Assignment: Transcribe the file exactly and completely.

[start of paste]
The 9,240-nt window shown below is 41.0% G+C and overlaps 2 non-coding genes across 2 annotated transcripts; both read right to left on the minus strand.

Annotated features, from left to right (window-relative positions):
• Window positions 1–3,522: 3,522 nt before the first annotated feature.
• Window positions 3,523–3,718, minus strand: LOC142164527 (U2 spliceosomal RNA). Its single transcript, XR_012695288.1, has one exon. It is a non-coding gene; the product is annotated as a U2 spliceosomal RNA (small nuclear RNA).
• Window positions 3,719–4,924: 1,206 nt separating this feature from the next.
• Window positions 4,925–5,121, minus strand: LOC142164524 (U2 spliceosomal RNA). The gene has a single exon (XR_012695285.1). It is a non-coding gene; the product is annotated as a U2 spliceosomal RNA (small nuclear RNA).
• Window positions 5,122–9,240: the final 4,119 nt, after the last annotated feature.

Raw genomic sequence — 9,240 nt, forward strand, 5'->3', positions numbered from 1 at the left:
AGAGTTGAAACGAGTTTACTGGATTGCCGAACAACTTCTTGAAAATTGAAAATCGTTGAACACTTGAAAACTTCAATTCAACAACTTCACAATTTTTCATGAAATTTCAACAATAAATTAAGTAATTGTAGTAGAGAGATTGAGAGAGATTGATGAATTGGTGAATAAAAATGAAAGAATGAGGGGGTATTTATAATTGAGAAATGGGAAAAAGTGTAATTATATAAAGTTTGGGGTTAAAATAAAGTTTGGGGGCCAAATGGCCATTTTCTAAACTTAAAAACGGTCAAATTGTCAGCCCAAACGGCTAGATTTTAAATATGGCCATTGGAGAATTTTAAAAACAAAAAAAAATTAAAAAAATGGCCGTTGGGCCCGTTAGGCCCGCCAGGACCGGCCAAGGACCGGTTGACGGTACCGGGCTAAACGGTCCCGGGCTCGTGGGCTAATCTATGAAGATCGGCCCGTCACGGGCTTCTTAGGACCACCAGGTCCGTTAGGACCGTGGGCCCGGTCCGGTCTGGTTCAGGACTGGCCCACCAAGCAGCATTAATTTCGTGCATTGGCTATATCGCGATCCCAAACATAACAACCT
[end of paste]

The 9,240-nt window shown below is 41.0% G+C and overlaps 2 non-coding genes across 2 annotated transcripts; both read right to left on the minus strand.

Annotated features, from left to right (window-relative positions):
• Window positions 1–3,522: 3,522 nt before the first annotated feature.
• Window positions 3,523–3,718, minus strand: LOC142164527 (U2 spliceosomal RNA). Its single transcript, XR_012695288.1, has one exon. It is a non-coding gene; the product is annotated as a U2 spliceosomal RNA (small nuclear RNA).
• Window positions 3,719–4,924: 1,206 nt separating this feature from the next.
• Window positions 4,925–5,121, minus strand: LOC142164524 (U2 spliceosomal RNA). The gene has a single exon (XR_012695285.1). It is a non-coding gene; the product is annotated as a U2 spliceosomal RNA (small nuclear RNA).
• Window positions 5,122–9,240: the final 4,119 nt, after the last annotated feature.

Raw genomic sequence — 9,240 nt, forward strand, 5'->3', positions numbered from 1 at the left:
AGAGTTGAAACGAGTTTACTGGATTGCCGAACAACTTCTTGAAAATTGAAAATCGTTGAACACTTGAAAACTTCAATTCAACAACTTCACAATTTTTCATGAAATTTCAACAATAAATTAAGTAATTGTAGTAGAGAGATTGAGAGAGATTGATGAATTGGTGAATAAAAATGAAAGAATGAGGGGGTATTTATAATTGAGAAATGGGAAAAAGTGTAATTATATAAAGTTTGGGGTTAAAATAAAGTTTGGGGGCCAAATGGCCATTTTCTAAACTTAAAAACGGTCAAATTGTCAGCCCAAACGGCTAGATTTTAAATATGGCCATTGGAGAATTTTAAAAACAAAAAAAAATTAAAAAAATGGCCGTTGGGCCCGTTAGGCCCGCCAGGACCGGCCAAGGACCGGTTGACGGTACCGGGCTAAACGGTCCCGGGCTCGTGGGCTAATCTATGAAGATCGGCCCGTCACGGGCTTCTTAGGACCACCAGGTCCGTTAGGACCGTGGGCCCGGTCCGGTCTGGTTCAGGACTGGCCCACCAAGCAGCATTAATTTCGTGCATTGGCTATATCGCGATCCCAAACATAACAACCT